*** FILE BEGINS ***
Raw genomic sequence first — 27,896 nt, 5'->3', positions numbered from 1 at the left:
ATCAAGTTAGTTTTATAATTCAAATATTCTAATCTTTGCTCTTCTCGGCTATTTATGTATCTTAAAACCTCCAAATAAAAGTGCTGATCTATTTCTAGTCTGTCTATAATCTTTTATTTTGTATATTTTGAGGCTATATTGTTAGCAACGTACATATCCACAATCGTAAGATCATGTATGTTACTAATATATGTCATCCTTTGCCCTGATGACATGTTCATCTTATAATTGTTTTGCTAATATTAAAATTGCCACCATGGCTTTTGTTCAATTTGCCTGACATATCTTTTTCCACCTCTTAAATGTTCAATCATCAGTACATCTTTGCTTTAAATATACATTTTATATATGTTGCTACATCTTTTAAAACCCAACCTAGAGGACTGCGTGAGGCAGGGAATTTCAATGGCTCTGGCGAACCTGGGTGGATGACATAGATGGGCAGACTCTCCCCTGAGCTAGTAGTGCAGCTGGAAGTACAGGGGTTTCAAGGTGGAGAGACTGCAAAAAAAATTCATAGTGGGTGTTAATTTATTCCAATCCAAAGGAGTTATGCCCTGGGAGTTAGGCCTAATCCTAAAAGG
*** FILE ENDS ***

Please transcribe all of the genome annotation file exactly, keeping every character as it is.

Raw genomic sequence first — 27,896 nt, 5'->3', positions numbered from 1 at the left:
ATCAAGTTAGTTTTATAATTCAAATATTCTAATCTTTGCTCTTCTCGGCTATTTATGTATCTTAAAACCTCCAAATAAAAGTGCTGATCTATTTCTAGTCTGTCTATAATCTTTTATTTTGTATATTTTGAGGCTATATTGTTAGCAACGTACATATCCACAATCGTAAGATCATGTATGTTACTAATATATGTCATCCTTTGCCCTGATGACATGTTCATCTTATAATTGTTTTGCTAATATTAAAATTGCCACCATGGCTTTTGTTCAATTTGCCTGACATATCTTTTTCCACCTCTTAAATGTTCAATCATCAGTACATCTTTGCTTTAAATATACATTTTATATATGTTGCTACATCTTTTAAAACCCAACCTAGAGGACTGCGTGAGGCAGGGAATTTCAATGGCTCTGGCGAACCTGGGTGGATGACATAGATGGGCAGACTCTCCCCTGAGCTAGTAGTGCAGCTGGAAGTACAGGGGTTTCAAGGTGGAGAGACTGCAAAAAAAATTCATAGTGGGTGTTAATTTATTCCAATCCAAAGGAGTTATGCCCTGGGAGTTAGGCCTAATCCTAAAAGG